MARIOS DIMOPOULOS

MARIOS DIMOPOULOS
Marios Dimopoulos Clinical Nutritionist, Author, Fellow of the American Council of the Applied Clinical Nutrition

Κυριακή, 9 Φεβρουαρίου 2014

Vitamin D stops plaque build up in arteries

Scientists have now proven that a lack of vitamin D1 helps damaged cholesterol (oxidized cholesterol) form plaque and that adequate vitamin D stops damaged cholesterol from forming plaque.  This should make it painfully clear that the “public health” advice of the American Cancer Society to use sun block and stay out of the sun has directly contributed to heart disease in a major way in America. 
The research was conducted on type II diabetics who are known to have double the risk for heart disease.  It was found that they do not process cholesterol efficiently, and a lack of vitamin D was determined to be the main reason for this problem.  In low vitamin D patients, their macrophages readily absorbed damaged cholesterol, turned into foam cells, and initiated the process of plaque formation. 
The researchers also showed that when human macrophages are placed in a vitamin D adequate environment their uptake of cholesterol is suppressed.  Of course, having adequate antioxidants on board helps prevent cholesterol from being damaged in the first place, which is why the tocotrienol form of vitamin E is so protective to your cardiovascular system.

Oh J, Weng S, Felton SK, Bhandare S, Riek A, Butler B, Proctor BM, Petty M, Chen Z, Schechtman KB, Bernal-Mizrach L, Bernal-Mizrachi C. 1,25 (OH) vitamin D inhibits foam cell formation and suppresses macrophage cholesterol uptake in patients with type 2 diabetes mellitus. Circulation  2009 August
Geriatrics and Division of Nutritional Science, Department of Medicine, and Division of Biostatistics, Washington University, St Louis, Mo.


Study Abstract:

Background— Cardiovascular disease is the leading cause of death among those with diabetes mellitus. Vitamin D deficiency is associated with an increased risk of cardiovascular disease in this population. To determine the mechanism by which vitamin D deficiency mediates accelerated cardiovascular disease in patients with diabetes mellitus, we investigated the effects of active vitamin D on macrophage cholesterol deposition.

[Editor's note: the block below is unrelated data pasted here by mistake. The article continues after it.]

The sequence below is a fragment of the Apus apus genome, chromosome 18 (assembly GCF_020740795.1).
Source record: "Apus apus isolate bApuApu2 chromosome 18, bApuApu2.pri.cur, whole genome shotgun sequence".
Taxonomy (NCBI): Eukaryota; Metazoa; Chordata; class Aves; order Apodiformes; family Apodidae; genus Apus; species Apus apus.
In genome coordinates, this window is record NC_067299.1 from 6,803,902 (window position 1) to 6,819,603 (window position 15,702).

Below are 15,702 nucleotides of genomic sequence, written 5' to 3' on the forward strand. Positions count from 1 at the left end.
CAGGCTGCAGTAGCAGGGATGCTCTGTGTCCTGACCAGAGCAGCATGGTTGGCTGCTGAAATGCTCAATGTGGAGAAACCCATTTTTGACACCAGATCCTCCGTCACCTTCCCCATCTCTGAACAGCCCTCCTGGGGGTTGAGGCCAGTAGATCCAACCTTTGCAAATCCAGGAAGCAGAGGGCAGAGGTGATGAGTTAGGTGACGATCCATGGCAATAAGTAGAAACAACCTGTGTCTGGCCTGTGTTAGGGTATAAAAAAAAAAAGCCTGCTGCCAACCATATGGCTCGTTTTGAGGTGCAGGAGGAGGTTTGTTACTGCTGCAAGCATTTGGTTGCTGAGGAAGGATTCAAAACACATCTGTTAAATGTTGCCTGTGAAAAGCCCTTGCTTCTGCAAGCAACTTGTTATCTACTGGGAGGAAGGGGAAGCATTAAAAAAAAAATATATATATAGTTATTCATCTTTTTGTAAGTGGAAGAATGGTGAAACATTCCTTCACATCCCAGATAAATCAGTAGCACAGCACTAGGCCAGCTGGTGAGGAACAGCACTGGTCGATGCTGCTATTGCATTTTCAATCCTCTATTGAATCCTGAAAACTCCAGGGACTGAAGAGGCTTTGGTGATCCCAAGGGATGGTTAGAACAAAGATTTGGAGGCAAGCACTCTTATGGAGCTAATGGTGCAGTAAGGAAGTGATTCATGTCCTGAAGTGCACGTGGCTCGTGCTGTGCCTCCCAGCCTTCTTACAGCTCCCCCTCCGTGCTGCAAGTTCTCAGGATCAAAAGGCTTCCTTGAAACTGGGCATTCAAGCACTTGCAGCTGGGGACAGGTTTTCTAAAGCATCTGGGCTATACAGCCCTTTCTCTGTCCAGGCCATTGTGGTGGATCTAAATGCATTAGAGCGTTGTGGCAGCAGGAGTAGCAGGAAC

Methods and Results— We obtained macrophages from 76 obese, diabetic, hypertensive patients with vitamin D deficiency (25-hydroxyvitamin D <80 nmol/L; group A) and 4 control groups: obese, diabetic, hypertensive patients with normal vitamin D (group B; n=15); obese, nondiabetic, hypertensive patients with vitamin D deficiency (group C; n=25); and nonobese, nondiabetic, nonhypertensive patients with vitamin D deficiency (group D; n=10) or sufficiency (group E; n=10). Macrophages from the same patients in all groups were cultured in vitamin D—deficient or 1,25-dihydroxyvitamin D3 [1,25(OH)2D3] –supplemented media and exposed to modified low-density lipoprotein cholesterol. 1,25(OH)2D3 suppressed foam cell formation by reducing acetylated or oxidized low-density lipoprotein cholesterol uptake in diabetic subjects only. Conversely, deletion of the vitamin D receptor in macrophages from diabetic patients accelerated foam cell formation induced by modified LDL. 1,25(OH)2D3 downregulation of c-Jun N-terminal kinase activation reduced peroxisome proliferated–activated receptor- expression, suppressed CD36 expression, and prevented oxidized low-density lipoprotein–derived cholesterol uptake. In addition, 1,25(OH)2D3 suppression of macrophage endoplasmic reticulum stress improved insulin signaling, downregulated SR-A1 expression, and prevented oxidized and acetylated low-density lipoprotein–derived cholesterol uptake.
Conclusion— These results identify reduced vitamin D receptor signaling as a potential mechanism underlying increased foam cell formation and accelerated cardiovascular disease in diabetic subjects.
From press release: